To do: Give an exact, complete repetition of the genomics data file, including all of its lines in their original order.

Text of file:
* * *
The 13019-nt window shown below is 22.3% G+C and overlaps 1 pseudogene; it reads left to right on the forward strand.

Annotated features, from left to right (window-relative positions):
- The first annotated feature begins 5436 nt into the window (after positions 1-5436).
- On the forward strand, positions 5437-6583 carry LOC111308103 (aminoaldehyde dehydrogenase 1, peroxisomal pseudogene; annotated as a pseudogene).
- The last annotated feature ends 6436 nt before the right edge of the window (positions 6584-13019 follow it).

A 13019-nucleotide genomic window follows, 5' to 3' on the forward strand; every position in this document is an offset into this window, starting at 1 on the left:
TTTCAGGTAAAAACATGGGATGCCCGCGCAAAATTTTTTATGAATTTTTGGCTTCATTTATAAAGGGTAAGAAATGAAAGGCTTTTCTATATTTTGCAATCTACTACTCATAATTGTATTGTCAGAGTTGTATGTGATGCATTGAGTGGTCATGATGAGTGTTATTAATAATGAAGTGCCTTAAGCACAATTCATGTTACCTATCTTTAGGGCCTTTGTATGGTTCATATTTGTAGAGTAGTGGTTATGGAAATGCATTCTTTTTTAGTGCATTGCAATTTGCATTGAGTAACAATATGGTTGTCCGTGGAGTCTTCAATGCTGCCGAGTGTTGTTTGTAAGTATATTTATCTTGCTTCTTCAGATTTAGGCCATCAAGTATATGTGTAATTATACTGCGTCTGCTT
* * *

The 13019-nt window shown below is 22.3% G+C and overlaps 1 pseudogene; it reads left to right on the forward strand.

Annotated features, from left to right (window-relative positions):
- The first annotated feature begins 5436 nt into the window (after positions 1-5436).
- On the forward strand, positions 5437-6583 carry LOC111308103 (aminoaldehyde dehydrogenase 1, peroxisomal pseudogene; annotated as a pseudogene).
- The last annotated feature ends 6436 nt before the right edge of the window (positions 6584-13019 follow it).

A 13019-nucleotide genomic window follows, 5' to 3' on the forward strand; every position in this document is an offset into this window, starting at 1 on the left:
TTTCAGGTAAAAACATGGGATGCCCGCGCAAAATTTTTTATGAATTTTTGGCTTCATTTATAAAGGGTAAGAAATGAAAGGCTTTTCTATATTTTGCAATCTACTACTCATAATTGTATTGTCAGAGTTGTATGTGATGCATTGAGTGGTCATGATGAGTGTTATTAATAATGAAGTGCCTTAAGCACAATTCATGTTACCTATCTTTAGGGCCTTTGTATGGTTCATATTTGTAGAGTAGTGGTTATGGAAATGCATTCTTTTTTAGTGCATTGCAATTTGCATTGAGTAACAATATGGTTGTCCGTGGAGTCTTCAATGCTGCCGAGTGTTGTTTGTAAGTATATTTATCTTGCTTCTTCAGATTTAGGCCATCAAGTATATGTGTAATTATACTGCGTCTGCTT